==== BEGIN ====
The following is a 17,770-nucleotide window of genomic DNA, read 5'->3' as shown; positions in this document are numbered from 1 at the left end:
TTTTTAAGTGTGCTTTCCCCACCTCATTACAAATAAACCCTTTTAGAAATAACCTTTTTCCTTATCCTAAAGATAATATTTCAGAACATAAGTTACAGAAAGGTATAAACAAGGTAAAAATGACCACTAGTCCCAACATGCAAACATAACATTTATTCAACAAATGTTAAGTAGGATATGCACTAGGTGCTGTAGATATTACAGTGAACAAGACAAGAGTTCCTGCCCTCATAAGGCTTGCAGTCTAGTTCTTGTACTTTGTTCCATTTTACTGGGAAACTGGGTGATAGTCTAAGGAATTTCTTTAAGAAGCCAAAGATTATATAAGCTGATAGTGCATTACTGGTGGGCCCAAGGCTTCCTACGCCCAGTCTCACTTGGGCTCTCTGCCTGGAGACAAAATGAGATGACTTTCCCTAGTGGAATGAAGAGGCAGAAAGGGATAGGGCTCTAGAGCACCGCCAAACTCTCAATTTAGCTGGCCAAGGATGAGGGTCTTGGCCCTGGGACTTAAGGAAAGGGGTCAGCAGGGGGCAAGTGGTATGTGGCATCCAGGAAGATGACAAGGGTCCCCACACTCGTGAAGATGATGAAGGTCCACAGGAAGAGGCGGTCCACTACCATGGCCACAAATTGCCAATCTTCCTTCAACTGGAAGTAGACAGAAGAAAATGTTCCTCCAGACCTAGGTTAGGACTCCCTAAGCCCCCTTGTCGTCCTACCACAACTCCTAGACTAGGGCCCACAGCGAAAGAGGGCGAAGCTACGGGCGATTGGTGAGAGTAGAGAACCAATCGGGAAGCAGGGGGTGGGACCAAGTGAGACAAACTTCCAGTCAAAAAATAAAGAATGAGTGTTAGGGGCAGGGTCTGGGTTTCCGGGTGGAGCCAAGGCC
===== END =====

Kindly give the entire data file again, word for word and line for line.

The following is a 17,770-nucleotide window of genomic DNA, read 5'->3' as shown; positions in this document are numbered from 1 at the left end:
TTTTTAAGTGTGCTTTCCCCACCTCATTACAAATAAACCCTTTTAGAAATAACCTTTTTCCTTATCCTAAAGATAATATTTCAGAACATAAGTTACAGAAAGGTATAAACAAGGTAAAAATGACCACTAGTCCCAACATGCAAACATAACATTTATTCAACAAATGTTAAGTAGGATATGCACTAGGTGCTGTAGATATTACAGTGAACAAGACAAGAGTTCCTGCCCTCATAAGGCTTGCAGTCTAGTTCTTGTACTTTGTTCCATTTTACTGGGAAACTGGGTGATAGTCTAAGGAATTTCTTTAAGAAGCCAAAGATTATATAAGCTGATAGTGCATTACTGGTGGGCCCAAGGCTTCCTACGCCCAGTCTCACTTGGGCTCTCTGCCTGGAGACAAAATGAGATGACTTTCCCTAGTGGAATGAAGAGGCAGAAAGGGATAGGGCTCTAGAGCACCGCCAAACTCTCAATTTAGCTGGCCAAGGATGAGGGTCTTGGCCCTGGGACTTAAGGAAAGGGGTCAGCAGGGGGCAAGTGGTATGTGGCATCCAGGAAGATGACAAGGGTCCCCACACTCGTGAAGATGATGAAGGTCCACAGGAAGAGGCGGTCCACTACCATGGCCACAAATTGCCAATCTTCCTTCAACTGGAAGTAGACAGAAGAAAATGTTCCTCCAGACCTAGGTTAGGACTCCCTAAGCCCCCTTGTCGTCCTACCACAACTCCTAGACTAGGGCCCACAGCGAAAGAGGGCGAAGCTACGGGCGATTGGTGAGAGTAGAGAACCAATCGGGAAGCAGGGGGTGGGACCAAGTGAGACAAACTTCCAGTCAAAAAATAAAGAATGAGTGTTAGGGGCAGGGTCTGGGTTTCCGGGTGGAGCCAAGGCC